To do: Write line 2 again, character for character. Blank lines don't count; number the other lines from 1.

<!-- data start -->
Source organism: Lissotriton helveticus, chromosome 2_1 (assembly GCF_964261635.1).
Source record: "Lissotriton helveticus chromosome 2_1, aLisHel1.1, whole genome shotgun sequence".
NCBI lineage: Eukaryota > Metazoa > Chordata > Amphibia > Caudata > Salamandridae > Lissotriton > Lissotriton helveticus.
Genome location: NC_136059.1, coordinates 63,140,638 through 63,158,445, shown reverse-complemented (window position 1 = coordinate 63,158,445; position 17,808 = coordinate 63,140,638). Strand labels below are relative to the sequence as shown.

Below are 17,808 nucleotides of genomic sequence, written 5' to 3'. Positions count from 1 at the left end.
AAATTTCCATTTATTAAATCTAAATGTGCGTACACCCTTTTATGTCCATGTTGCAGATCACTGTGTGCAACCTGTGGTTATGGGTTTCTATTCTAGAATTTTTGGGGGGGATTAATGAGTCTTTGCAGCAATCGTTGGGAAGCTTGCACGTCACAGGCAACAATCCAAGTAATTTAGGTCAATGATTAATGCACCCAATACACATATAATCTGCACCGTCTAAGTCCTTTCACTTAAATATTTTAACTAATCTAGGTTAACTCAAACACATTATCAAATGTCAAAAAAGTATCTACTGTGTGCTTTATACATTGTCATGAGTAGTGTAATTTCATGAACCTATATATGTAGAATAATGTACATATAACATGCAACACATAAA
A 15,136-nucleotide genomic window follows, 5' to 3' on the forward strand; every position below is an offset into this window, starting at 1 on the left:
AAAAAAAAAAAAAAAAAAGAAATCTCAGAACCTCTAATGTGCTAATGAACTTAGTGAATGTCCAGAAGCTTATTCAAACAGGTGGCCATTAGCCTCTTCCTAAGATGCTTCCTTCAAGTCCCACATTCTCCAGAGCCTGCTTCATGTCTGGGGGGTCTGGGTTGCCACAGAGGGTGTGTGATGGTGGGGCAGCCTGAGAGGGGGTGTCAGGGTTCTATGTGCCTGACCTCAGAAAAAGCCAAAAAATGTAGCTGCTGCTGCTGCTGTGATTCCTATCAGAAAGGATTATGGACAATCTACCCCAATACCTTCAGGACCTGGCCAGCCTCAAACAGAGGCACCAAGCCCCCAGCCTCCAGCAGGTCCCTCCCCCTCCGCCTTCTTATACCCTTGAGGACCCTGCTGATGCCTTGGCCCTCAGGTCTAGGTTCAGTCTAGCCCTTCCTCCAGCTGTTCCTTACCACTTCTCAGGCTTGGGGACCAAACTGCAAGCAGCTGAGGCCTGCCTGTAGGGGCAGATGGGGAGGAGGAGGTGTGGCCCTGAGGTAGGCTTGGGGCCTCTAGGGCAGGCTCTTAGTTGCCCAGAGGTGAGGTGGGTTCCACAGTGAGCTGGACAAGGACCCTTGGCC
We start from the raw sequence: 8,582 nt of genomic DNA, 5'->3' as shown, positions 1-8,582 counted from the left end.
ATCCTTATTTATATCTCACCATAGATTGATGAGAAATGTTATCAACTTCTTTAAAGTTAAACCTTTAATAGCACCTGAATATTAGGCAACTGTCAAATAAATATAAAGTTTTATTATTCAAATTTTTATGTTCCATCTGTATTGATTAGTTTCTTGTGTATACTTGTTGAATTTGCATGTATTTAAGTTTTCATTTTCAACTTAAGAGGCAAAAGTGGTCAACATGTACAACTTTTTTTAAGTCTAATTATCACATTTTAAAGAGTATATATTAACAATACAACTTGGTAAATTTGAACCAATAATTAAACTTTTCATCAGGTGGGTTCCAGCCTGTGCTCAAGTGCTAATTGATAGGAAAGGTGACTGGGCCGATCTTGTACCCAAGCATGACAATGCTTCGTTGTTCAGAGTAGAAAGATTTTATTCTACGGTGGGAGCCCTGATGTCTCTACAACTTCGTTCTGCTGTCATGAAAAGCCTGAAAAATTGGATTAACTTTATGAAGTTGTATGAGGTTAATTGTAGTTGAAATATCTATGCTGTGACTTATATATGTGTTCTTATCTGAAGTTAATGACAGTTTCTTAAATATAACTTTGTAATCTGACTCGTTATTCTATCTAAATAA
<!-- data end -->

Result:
Source record: "Lissotriton helveticus chromosome 2_1, aLisHel1.1, whole genome shotgun sequence".